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#android
Title
# android
f

Fredrik Larsen

03/19/2019, 8:43 PM
If you're wondering why I ask this in a kotlin related channel, it is because I see multiple examples where people use
lazy
or
lateinit
which will retain the instances. The same goes for views, unless you use synthetics which in itself is a bit "hacky" imo.
g

ghedeon

03/19/2019, 8:51 PM
Why would you go an extra mile to mess with adapter instance instead of letting the GC to do its work? It's a field (probably lateinit) in the fragment like many others. It will go, once the fragment is destroyed. Do you face any particular issues with that?
f

Fredrik Larsen

03/19/2019, 8:54 PM
Because the fragment is not destroyed. Only the view. When you navigate and put the fragment in the backstack it's retained. Meaning GC will not collect the adapter.
g

ghedeon

03/19/2019, 8:54 PM
yes, that's how it should be
also, adapter doesn't keep views, only items.
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Fredrik Larsen

03/19/2019, 8:59 PM
So you're saying the recyclerview adapter will not retain the viewholders?
In that case you're right, there is no need to manually release/recreate the adapter.
g

ghedeon

03/19/2019, 8:59 PM
adapter is kind of a viewmodel for the view (recycler). Normally you don't clean the model when the view is destroyed.
Holders are kept in the RecyclerView, not in the adapter.
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Fredrik Larsen

03/19/2019, 9:00 PM
That's true. Thank you for clearing that up.
😉 1
On a similar note though, If I did not use synthetics but rather
Copy code
lateinit var recyclerView: RecyclerView
then I would be retaining that view even after
onDestroyView()
which in the case with recyclerViews full of images would retain a lot of memory
I didn't phrase that as a question, but I do wonder how other deal with that use case.
Apart from the obvious - making it nullable and setting it to null in
onDestroyView()
.
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ghedeon

03/19/2019, 10:13 PM
yes, you'd need to set it to null manually. Or call
unbind()
from ButterKnife. Or just use synthetics, it's so simple, I can't see myself going back 😏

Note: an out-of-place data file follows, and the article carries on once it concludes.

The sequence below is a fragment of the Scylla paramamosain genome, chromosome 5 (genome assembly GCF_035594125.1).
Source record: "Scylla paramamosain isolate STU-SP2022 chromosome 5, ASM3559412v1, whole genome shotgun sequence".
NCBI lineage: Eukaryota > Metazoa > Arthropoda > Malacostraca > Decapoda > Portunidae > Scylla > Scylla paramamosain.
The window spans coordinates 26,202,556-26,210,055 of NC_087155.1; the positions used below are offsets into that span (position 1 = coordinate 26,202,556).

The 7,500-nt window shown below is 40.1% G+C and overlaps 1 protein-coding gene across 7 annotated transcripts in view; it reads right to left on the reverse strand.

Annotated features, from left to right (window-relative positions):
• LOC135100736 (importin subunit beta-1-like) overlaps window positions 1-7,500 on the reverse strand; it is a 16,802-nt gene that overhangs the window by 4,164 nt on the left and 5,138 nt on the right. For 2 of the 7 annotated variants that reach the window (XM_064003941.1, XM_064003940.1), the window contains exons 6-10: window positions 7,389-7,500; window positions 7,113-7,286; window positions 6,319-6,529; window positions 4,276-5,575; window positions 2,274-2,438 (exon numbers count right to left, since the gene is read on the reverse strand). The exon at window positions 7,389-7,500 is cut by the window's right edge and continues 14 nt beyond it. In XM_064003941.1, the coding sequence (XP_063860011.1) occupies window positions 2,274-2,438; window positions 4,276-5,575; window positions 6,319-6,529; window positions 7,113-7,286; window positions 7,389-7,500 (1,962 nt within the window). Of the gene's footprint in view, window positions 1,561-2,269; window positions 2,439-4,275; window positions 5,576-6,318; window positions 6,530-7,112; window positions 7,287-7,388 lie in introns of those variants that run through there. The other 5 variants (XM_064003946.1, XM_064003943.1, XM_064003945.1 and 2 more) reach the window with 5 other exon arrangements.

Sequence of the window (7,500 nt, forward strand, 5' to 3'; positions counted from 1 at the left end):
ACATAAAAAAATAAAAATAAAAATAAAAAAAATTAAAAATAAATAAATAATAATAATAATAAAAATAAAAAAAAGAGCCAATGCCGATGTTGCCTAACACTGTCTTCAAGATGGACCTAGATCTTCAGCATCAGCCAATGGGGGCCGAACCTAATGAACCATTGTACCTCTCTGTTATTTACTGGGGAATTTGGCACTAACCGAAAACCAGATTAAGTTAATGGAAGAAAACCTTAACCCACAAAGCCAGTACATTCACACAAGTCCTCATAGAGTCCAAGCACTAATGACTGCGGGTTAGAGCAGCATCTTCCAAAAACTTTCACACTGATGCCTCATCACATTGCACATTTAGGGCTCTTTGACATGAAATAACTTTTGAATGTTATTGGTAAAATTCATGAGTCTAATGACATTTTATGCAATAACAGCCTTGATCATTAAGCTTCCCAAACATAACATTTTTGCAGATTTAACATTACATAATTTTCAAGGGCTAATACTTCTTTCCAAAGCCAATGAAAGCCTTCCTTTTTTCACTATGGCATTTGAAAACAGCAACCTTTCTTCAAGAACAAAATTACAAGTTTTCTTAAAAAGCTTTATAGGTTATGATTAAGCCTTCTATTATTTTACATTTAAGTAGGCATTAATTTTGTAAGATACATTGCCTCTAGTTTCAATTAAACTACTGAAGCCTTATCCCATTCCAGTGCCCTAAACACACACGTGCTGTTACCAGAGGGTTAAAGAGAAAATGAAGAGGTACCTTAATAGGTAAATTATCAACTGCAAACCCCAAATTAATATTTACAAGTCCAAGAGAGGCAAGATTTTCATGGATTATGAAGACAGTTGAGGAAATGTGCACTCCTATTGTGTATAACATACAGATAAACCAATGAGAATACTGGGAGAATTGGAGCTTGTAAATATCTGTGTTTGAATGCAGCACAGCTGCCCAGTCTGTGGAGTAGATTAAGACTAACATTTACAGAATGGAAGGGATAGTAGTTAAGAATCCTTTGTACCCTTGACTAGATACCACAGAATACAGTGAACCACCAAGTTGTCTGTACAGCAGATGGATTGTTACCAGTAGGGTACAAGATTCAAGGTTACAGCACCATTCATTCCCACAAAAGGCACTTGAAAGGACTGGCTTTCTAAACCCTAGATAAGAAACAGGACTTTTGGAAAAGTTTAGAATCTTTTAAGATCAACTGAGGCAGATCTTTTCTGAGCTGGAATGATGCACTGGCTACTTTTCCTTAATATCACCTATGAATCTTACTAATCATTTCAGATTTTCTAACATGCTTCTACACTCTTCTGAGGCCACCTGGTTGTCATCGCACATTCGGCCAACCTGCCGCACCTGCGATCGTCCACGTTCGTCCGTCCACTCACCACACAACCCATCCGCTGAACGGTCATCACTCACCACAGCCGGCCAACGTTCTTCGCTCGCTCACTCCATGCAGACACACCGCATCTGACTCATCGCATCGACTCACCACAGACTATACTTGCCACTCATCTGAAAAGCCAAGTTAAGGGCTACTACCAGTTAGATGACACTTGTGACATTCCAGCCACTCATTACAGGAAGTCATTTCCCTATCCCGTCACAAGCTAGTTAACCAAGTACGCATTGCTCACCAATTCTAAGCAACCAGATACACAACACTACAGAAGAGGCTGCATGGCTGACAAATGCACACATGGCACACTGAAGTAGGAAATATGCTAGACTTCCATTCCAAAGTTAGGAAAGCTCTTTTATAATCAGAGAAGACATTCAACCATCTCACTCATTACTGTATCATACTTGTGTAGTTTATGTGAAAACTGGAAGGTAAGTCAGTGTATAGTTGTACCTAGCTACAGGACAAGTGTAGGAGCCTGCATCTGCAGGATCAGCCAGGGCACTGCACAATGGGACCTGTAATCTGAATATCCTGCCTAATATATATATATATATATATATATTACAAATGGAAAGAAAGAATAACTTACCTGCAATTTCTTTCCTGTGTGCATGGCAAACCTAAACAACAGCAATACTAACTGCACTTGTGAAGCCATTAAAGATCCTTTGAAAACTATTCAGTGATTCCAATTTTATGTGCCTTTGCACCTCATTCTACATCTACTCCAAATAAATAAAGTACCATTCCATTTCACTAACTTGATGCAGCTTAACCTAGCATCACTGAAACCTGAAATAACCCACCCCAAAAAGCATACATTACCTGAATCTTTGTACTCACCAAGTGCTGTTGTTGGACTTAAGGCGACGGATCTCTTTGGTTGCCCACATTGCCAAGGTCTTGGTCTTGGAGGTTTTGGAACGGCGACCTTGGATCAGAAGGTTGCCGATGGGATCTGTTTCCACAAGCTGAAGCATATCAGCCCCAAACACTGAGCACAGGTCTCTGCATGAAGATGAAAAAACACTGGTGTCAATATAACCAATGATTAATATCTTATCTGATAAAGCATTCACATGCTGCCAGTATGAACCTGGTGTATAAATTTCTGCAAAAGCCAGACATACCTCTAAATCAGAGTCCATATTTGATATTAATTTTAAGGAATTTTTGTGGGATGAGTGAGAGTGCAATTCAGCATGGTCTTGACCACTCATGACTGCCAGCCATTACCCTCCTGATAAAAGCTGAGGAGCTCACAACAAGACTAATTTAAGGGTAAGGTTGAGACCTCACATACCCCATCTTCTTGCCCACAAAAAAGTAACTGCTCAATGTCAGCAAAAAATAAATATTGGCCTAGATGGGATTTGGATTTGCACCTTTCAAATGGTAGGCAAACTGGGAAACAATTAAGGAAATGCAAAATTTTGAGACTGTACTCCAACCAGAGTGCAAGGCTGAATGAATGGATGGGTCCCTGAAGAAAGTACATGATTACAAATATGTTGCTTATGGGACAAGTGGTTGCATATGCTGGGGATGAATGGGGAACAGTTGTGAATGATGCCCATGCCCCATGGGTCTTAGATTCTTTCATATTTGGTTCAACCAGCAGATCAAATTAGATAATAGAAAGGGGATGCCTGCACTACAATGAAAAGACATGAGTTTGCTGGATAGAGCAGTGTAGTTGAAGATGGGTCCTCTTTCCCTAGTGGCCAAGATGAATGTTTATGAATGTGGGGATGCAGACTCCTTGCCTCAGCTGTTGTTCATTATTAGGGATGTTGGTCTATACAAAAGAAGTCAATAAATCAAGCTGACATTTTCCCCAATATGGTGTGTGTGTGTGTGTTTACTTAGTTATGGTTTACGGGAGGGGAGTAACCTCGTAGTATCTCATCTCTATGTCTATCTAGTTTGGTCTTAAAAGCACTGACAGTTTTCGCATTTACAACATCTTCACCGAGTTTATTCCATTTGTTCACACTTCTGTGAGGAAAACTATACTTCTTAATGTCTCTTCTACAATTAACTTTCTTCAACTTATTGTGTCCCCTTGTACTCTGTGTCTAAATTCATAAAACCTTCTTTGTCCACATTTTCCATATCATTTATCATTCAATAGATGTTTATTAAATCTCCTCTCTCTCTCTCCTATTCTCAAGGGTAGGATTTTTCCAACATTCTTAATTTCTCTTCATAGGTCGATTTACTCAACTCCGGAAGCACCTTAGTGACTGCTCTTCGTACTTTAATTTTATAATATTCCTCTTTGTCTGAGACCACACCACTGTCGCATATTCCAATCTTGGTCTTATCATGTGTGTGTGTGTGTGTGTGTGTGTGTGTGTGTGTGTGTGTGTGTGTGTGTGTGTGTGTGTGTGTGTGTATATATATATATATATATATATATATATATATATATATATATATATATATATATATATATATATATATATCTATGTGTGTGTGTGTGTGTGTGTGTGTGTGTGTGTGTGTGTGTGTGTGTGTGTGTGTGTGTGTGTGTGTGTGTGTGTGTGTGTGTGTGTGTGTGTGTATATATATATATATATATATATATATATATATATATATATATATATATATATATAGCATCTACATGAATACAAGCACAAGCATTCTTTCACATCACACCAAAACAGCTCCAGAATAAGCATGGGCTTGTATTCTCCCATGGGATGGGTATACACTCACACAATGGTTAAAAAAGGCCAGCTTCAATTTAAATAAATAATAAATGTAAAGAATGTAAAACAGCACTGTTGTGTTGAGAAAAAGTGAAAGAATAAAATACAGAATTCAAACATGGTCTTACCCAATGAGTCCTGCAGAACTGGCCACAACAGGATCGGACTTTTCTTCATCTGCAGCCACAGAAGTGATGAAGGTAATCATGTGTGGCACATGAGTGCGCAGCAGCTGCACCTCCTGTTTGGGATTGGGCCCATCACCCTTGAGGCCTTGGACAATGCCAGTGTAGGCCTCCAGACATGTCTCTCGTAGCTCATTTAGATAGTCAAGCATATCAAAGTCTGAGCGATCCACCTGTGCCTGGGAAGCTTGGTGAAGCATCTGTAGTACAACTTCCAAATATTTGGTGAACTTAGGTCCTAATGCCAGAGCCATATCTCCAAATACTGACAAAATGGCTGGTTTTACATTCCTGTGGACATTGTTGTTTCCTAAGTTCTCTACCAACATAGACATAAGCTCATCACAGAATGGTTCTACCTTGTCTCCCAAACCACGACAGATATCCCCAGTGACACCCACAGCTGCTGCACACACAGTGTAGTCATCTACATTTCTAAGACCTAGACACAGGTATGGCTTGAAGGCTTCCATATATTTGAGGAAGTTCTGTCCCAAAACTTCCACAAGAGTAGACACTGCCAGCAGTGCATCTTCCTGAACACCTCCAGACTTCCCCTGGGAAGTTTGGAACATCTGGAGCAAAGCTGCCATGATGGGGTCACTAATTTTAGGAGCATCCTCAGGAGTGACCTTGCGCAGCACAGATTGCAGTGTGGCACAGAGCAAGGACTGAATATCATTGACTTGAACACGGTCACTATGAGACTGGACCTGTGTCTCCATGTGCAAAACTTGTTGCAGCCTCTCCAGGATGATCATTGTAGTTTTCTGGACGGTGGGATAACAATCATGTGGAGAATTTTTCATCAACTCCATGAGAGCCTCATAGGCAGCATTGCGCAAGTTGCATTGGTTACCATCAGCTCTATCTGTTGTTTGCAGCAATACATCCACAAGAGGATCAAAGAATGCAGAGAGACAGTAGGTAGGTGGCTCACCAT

s

Sam

03/20/2019, 1:54 AM
@Fredrik Larsen I had similar issues. I don't use members to keep a reference to views anymore https://medium.com/@debuggingisfun/fragments-in-2019-1d9898239ebb
Also, when in doubt, just enable leak canary fragments, that will give you a hint when there is a leak
// Optional, if you use support library fragments: debugImplementation 'com.squareup.leakcanaryleakcanary support fragment1.6.3'
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Fredrik Larsen

03/20/2019, 9:46 AM
I did some more digging and ViewHolders are retained by the LayoutManager, så destroying the recyclerview doesn't release them. You need to destroy the LayoutManager as well.
In other words if you add a lot of fragments to the backstack (navigation) and you deal with many images, then this essentially a memory leak:
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private lateinit var layoutManager: RecyclerView.LayoutManager
g

ghedeon

03/20/2019, 10:56 AM
I don't think any of discussed cases qualify as proper leaks, once the fragment is gone it will go as well. But yes, if you keep it in a field then it won't be released onDestroyView. Thus, if you don't nullify your references, you retain views longer than you'd want.
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Fredrik Larsen

03/20/2019, 12:41 PM
It's nice to be aware of it as memory builds up. But I agree, not a leak per say.